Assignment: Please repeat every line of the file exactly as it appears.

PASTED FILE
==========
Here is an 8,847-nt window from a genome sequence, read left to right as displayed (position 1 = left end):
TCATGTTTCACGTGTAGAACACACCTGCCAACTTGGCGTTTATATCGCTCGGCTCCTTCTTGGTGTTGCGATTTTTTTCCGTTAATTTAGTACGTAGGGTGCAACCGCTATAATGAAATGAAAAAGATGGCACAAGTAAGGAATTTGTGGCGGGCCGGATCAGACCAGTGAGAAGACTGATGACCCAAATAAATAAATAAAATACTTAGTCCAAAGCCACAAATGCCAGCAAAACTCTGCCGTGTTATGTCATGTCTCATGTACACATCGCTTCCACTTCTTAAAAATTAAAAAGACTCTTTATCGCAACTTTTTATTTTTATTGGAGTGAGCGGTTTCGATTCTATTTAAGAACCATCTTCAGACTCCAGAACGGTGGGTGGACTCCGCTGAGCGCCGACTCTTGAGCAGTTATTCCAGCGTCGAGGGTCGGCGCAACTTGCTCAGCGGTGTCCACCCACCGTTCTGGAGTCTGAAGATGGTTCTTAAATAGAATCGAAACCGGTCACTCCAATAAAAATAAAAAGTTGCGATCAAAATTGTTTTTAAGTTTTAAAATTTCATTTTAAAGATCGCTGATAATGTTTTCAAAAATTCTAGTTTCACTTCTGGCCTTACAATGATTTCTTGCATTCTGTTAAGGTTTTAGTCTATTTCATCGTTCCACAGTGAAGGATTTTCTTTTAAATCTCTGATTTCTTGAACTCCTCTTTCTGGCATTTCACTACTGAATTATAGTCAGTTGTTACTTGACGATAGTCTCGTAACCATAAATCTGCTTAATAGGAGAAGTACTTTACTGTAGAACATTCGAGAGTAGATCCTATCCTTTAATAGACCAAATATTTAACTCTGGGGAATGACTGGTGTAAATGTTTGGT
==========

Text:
Here is an 8,847-nt window from a genome sequence, read left to right as displayed (position 1 = left end):
TCATGTTTCACGTGTAGAACACACCTGCCAACTTGGCGTTTATATCGCTCGGCTCCTTCTTGGTGTTGCGATTTTTTTCCGTTAATTTAGTACGTAGGGTGCAACCGCTATAATGAAATGAAAAAGATGGCACAAGTAAGGAATTTGTGGCGGGCCGGATCAGACCAGTGAGAAGACTGATGACCCAAATAAATAAATAAAATACTTAGTCCAAAGCCACAAATGCCAGCAAAACTCTGCCGTGTTATGTCATGTCTCATGTACACATCGCTTCCACTTCTTAAAAATTAAAAAGACTCTTTATCGCAACTTTTTATTTTTATTGGAGTGAGCGGTTTCGATTCTATTTAAGAACCATCTTCAGACTCCAGAACGGTGGGTGGACTCCGCTGAGCGCCGACTCTTGAGCAGTTATTCCAGCGTCGAGGGTCGGCGCAACTTGCTCAGCGGTGTCCACCCACCGTTCTGGAGTCTGAAGATGGTTCTTAAATAGAATCGAAACCGGTCACTCCAATAAAAATAAAAAGTTGCGATCAAAATTGTTTTTAAGTTTTAAAATTTCATTTTAAAGATCGCTGATAATGTTTTCAAAAATTCTAGTTTCACTTCTGGCCTTACAATGATTTCTTGCATTCTGTTAAGGTTTTAGTCTATTTCATCGTTCCACAGTGAAGGATTTTCTTTTAAATCTCTGATTTCTTGAACTCCTCTTTCTGGCATTTCACTACTGAATTATAGTCAGTTGTTACTTGACGATAGTCTCGTAACCATAAATCTGCTTAATAGGAGAAGTACTTTACTGTAGAACATTCGAGAGTAGATCCTATCCTTTAATAGACCAAATATTTAACTCTGGGGAATGACTGGTGTAAATGTTTGGT